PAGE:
I was just watching NBC's town hall interview with Donald Trump, and was very distracted by a lady sat behind him who kept nodding ferociously whenever he spoke and shook her head whenever he was asked a question. This all seemed very unnatural, very exaggerated, while the other guests seemed very neutral in comparison.
Apparently many people noticed this before me, and it has quickly become clear who she is, that she was very keen on showing herself on social media meeting the president afterwards, and that he did not seem to really know who she is.
This raises the question: who invites the people to be guests on this (kind of) show/debate, and who does the seats arrangements. It might seem trivial but there could be much larger (than TV) forces at work here. It's this particular guest that raised my interest but there very well could have been many more before her.
Like I said this is all over the internet, but the closest I got to an answer to the question is on the site of the Miami Herald: "A spokesperson for NBC did not respond to a request for comment on whether or not the network determined who could attend the event."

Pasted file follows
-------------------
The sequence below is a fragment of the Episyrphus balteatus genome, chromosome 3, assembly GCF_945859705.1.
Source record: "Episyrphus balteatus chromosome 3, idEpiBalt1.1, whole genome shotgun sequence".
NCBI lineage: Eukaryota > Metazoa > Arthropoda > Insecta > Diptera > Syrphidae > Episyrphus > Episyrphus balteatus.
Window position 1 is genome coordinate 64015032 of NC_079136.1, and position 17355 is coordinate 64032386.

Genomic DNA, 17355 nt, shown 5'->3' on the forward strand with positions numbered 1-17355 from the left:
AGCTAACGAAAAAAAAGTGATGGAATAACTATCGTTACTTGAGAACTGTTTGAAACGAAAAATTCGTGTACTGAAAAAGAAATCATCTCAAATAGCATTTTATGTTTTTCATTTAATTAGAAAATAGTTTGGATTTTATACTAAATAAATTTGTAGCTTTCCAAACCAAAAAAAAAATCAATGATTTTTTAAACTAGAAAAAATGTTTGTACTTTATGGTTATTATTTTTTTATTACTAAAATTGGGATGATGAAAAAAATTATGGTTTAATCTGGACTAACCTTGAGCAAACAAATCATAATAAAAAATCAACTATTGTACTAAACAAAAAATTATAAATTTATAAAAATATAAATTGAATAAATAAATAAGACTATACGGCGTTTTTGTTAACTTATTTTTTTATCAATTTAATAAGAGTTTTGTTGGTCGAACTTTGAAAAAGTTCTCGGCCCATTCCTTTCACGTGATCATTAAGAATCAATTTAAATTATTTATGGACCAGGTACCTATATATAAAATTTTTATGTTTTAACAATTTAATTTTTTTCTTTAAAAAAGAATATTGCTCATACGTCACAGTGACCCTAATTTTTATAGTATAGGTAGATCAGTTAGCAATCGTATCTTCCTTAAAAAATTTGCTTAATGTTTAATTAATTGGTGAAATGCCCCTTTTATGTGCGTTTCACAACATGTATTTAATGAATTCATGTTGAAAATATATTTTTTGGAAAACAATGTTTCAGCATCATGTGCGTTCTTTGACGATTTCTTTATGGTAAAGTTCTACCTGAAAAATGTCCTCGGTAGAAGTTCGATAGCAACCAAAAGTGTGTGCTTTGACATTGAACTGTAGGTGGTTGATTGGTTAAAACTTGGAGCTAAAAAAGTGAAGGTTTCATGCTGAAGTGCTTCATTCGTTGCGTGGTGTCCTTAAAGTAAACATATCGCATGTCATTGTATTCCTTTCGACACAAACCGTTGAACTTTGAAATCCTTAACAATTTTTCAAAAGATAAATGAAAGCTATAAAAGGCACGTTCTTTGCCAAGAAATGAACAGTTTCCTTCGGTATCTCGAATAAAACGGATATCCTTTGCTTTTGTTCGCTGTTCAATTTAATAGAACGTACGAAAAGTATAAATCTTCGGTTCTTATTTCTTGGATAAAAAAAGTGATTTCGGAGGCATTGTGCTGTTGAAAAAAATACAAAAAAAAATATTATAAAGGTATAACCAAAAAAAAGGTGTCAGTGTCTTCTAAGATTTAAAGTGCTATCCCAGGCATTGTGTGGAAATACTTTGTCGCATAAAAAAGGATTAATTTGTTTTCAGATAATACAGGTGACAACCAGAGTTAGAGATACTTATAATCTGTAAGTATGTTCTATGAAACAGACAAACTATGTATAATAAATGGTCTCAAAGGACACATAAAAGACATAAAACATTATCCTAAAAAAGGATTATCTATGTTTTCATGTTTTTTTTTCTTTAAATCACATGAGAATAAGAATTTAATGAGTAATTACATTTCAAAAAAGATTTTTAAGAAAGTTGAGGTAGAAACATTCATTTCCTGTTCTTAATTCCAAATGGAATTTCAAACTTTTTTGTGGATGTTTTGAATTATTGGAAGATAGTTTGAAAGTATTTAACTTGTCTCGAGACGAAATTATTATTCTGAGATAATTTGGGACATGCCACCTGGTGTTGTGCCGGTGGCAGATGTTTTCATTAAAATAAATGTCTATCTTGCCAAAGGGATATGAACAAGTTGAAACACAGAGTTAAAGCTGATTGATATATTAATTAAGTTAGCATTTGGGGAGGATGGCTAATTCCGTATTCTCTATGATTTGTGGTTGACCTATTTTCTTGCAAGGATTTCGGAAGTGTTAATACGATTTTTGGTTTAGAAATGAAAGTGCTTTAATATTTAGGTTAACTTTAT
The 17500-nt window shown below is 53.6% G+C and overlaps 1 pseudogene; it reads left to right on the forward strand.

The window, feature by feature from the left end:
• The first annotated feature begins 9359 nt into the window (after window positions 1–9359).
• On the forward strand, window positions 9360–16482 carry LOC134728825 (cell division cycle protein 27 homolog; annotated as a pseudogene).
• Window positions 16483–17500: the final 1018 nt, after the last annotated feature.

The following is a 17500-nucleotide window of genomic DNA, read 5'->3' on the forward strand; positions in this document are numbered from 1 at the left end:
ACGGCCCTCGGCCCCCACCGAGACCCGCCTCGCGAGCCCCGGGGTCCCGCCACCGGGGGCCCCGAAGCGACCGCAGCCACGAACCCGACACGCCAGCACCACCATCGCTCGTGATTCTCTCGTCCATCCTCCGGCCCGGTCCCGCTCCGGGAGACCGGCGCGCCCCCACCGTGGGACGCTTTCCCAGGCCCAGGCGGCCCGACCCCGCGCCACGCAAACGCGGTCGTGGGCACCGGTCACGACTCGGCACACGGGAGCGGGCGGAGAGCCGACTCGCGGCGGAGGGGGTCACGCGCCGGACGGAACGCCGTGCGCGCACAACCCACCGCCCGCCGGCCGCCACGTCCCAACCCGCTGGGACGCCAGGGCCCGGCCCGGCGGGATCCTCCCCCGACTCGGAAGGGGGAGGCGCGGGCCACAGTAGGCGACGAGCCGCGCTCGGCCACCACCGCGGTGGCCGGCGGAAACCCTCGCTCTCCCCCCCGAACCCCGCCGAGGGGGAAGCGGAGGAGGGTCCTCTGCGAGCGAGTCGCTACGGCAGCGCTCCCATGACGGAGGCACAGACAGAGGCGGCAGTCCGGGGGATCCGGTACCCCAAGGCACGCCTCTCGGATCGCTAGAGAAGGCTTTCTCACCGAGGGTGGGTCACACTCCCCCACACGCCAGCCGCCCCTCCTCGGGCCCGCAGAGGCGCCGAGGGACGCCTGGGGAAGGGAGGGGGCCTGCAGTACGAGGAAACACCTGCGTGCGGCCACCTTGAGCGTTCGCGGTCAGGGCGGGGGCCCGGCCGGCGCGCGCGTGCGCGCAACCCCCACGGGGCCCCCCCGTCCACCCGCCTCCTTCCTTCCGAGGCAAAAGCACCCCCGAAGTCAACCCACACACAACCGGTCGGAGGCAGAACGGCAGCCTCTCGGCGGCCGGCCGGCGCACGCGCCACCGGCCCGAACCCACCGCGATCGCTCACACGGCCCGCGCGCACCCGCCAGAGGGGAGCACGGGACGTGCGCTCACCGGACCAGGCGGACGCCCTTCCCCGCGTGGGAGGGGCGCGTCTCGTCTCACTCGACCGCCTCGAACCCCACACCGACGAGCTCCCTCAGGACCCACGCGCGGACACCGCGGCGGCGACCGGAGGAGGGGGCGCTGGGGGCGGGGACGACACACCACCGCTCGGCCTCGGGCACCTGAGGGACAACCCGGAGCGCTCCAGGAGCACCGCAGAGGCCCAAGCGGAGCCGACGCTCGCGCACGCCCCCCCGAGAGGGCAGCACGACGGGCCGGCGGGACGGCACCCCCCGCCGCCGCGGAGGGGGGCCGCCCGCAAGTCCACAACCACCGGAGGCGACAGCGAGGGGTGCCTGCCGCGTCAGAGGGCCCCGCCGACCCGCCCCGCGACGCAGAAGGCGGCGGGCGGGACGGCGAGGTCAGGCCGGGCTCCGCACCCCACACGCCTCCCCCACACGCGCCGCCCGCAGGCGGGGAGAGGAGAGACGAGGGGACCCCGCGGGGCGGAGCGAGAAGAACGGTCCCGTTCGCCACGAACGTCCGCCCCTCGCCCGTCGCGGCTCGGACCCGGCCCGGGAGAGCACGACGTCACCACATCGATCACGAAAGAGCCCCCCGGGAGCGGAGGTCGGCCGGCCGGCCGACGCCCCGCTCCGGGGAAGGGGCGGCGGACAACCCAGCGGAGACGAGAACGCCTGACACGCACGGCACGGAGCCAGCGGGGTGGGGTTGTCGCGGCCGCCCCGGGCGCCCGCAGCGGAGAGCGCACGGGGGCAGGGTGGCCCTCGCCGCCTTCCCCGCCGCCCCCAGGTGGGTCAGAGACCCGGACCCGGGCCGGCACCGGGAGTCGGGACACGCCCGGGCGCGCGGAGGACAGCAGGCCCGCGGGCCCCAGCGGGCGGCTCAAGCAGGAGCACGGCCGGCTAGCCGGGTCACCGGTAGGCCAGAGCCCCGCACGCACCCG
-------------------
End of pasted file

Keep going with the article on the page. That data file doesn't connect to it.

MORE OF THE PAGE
I don't expect to get a definitive answer here, but does anyone have any clue about how this would work? Who gets to decide who are there and where they sit?
Because although this was IMHO laughably overdone, even then, or if done in a more subtle way, it could really influence the (hundreds of millions of) people who watch this.